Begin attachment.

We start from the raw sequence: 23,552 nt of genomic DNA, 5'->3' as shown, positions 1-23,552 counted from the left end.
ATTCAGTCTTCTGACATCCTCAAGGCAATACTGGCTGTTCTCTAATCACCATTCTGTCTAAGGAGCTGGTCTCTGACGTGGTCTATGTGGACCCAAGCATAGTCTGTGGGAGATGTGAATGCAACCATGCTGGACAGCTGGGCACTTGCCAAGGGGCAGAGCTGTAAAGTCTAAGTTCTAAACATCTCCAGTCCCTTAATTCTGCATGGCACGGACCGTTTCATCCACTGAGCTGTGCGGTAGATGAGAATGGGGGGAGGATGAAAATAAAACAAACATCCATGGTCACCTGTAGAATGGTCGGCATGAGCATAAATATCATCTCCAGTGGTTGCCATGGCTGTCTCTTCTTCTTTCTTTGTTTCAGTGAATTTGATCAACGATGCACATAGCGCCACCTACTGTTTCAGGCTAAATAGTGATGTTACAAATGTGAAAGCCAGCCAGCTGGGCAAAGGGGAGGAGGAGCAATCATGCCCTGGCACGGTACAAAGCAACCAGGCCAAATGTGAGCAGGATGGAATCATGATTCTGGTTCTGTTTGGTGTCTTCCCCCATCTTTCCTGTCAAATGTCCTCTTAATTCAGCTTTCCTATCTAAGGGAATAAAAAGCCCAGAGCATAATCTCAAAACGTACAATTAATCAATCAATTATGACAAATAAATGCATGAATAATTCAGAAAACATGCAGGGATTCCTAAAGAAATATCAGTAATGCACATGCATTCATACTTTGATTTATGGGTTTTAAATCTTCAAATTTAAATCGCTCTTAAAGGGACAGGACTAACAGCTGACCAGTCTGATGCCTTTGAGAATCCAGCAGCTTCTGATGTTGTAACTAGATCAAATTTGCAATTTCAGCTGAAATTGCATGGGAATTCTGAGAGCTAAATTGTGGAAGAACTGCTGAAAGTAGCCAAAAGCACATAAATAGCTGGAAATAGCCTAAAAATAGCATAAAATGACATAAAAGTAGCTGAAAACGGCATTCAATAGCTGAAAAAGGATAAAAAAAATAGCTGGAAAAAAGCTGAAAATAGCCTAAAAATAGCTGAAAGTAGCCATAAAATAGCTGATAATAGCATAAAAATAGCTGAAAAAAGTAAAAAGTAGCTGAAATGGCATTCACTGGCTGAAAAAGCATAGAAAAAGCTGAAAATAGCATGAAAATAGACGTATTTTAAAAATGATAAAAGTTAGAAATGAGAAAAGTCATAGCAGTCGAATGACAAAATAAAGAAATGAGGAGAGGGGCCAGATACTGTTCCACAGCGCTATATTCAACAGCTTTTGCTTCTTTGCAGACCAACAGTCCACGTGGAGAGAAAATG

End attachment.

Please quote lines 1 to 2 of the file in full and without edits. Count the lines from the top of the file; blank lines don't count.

We start from the raw sequence: 23,552 nt of genomic DNA, 5'->3' as shown, positions 1-23,552 counted from the left end.
ATTCAGTCTTCTGACATCCTCAAGGCAATACTGGCTGTTCTCTAATCACCATTCTGTCTAAGGAGCTGGTCTCTGACGTGGTCTATGTGGACCCAAGCATAGTCTGTGGGAGATGTGAATGCAACCATGCTGGACAGCTGGGCACTTGCCAAGGGGCAGAGCTGTAAAGTCTAAGTTCTAAACATCTCCAGTCCCTTAATTCTGCATGGCACGGACCGTTTCATCCACTGAGCTGTGCGGTAGATGAGAATGGGGGGAGGATGAAAATAAAACAAACATCCATGGTCACCTGTAGAATGGTCGGCATGAGCATAAATATCATCTCCAGTGGTTGCCATGGCTGTCTCTTCTTCTTTCTTTGTTTCAGTGAATTTGATCAACGATGCACATAGCGCCACCTACTGTTTCAGGCTAAATAGTGATGTTACAAATGTGAAAGCCAGCCAGCTGGGCAAAGGGGAGGAGGAGCAATCATGCCCTGGCACGGTACAAAGCAACCAGGCCAAATGTGAGCAGGATGGAATCATGATTCTGGTTCTGTTTGGTGTCTTCCCCCATCTTTCCTGTCAAATGTCCTCTTAATTCAGCTTTCCTATCTAAGGGAATAAAAAGCCCAGAGCATAATCTCAAAACGTACAATTAATCAATCAATTATGACAAATAAATGCATGAATAATTCAGAAAACATGCAGGGATTCCTAAAGAAATATCAGTAATGCACATGCATTCATACTTTGATTTATGGGTTTTAAATCTTCAAATTTAAATCGCTCTTAAAGGGACAGGACTAACAGCTGACCAGTCTGATGCCTTTGAGAATCCAGCAGCTTCTGATGTTGTAACTAGATCAAATTTGCAATTTCAGCTGAAATTGCATGGGAATTCTGAGAGCTAAATTGTGGAAGAACTGCTGAAAGTAGCCAAAAGCACATAAATAGCTGGAAATAGCCTAAAAATAGCATAAAATGACATAAAAGTAGCTGAAAACGGCATTCAATAGCTGAAAAAGGATAAAAAAAATAGCTGGAAAAAAGCTGAAAATAGCCTAAAAATAGCTGAAAGTAGCCATAAAATAGCTGATAATAGCATAAAAATAGCTGAAAAAAGTAAAAAGTAGCTGAAATGGCATTCACTGGCTGAAAAAGCATAGAAAAAGCTGAAAATAGCATGAAAATAGACGTATTTTAAAAATGATAAAAGTTAGAAATGAGAAAAGTCATAGCAGTCGAATGACAAAATAAAGAAATGAGGAGAGGGGCCAGATACTGTTCCACAGCGCTATATTCAACAGCTTTTGCTTCTTTGCAGACCAACAGTCCACGTGGAGAGAAAATG